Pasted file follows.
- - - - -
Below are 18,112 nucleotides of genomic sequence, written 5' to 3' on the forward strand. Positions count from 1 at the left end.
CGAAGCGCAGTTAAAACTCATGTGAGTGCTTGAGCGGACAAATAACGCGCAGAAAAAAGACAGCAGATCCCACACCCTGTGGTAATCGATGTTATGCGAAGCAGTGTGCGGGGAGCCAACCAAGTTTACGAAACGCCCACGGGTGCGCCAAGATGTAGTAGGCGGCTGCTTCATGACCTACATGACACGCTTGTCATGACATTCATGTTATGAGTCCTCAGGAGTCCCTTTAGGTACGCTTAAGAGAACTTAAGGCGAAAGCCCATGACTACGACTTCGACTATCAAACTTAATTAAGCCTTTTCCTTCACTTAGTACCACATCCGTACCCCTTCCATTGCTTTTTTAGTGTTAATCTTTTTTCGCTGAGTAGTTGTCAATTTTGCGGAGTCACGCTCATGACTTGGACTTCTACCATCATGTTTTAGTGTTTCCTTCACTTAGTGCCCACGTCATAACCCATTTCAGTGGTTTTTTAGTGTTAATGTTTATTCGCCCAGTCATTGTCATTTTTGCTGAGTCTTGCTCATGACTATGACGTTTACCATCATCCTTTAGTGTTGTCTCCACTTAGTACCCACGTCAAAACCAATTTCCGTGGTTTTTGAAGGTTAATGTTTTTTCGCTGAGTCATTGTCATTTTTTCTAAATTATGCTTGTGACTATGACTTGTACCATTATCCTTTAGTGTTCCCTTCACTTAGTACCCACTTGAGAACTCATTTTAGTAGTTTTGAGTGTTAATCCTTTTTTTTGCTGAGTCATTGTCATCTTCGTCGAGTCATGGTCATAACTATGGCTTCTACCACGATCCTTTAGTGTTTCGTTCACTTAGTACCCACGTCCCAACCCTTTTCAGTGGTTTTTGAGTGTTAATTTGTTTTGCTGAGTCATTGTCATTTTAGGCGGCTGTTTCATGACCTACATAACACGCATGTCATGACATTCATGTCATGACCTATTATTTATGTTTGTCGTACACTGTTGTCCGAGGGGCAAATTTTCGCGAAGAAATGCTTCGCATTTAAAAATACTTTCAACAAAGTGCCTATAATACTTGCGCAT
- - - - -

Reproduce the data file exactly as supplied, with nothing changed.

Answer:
Below are 18,112 nucleotides of genomic sequence, written 5' to 3' on the forward strand. Positions count from 1 at the left end.
CGAAGCGCAGTTAAAACTCATGTGAGTGCTTGAGCGGACAAATAACGCGCAGAAAAAAGACAGCAGATCCCACACCCTGTGGTAATCGATGTTATGCGAAGCAGTGTGCGGGGAGCCAACCAAGTTTACGAAACGCCCACGGGTGCGCCAAGATGTAGTAGGCGGCTGCTTCATGACCTACATGACACGCTTGTCATGACATTCATGTTATGAGTCCTCAGGAGTCCCTTTAGGTACGCTTAAGAGAACTTAAGGCGAAAGCCCATGACTACGACTTCGACTATCAAACTTAATTAAGCCTTTTCCTTCACTTAGTACCACATCCGTACCCCTTCCATTGCTTTTTTAGTGTTAATCTTTTTTCGCTGAGTAGTTGTCAATTTTGCGGAGTCACGCTCATGACTTGGACTTCTACCATCATGTTTTAGTGTTTCCTTCACTTAGTGCCCACGTCATAACCCATTTCAGTGGTTTTTTAGTGTTAATGTTTATTCGCCCAGTCATTGTCATTTTTGCTGAGTCTTGCTCATGACTATGACGTTTACCATCATCCTTTAGTGTTGTCTCCACTTAGTACCCACGTCAAAACCAATTTCCGTGGTTTTTGAAGGTTAATGTTTTTTCGCTGAGTCATTGTCATTTTTTCTAAATTATGCTTGTGACTATGACTTGTACCATTATCCTTTAGTGTTCCCTTCACTTAGTACCCACTTGAGAACTCATTTTAGTAGTTTTGAGTGTTAATCCTTTTTTTTGCTGAGTCATTGTCATCTTCGTCGAGTCATGGTCATAACTATGGCTTCTACCACGATCCTTTAGTGTTTCGTTCACTTAGTACCCACGTCCCAACCCTTTTCAGTGGTTTTTGAGTGTTAATTTGTTTTGCTGAGTCATTGTCATTTTAGGCGGCTGTTTCATGACCTACATAACACGCATGTCATGACATTCATGTCATGACCTATTATTTATGTTTGTCGTACACTGTTGTCCGAGGGGCAAATTTTCGCGAAGAAATGCTTCGCATTTAAAAATACTTTCAACAAAGTGCCTATAATACTTGCGCAT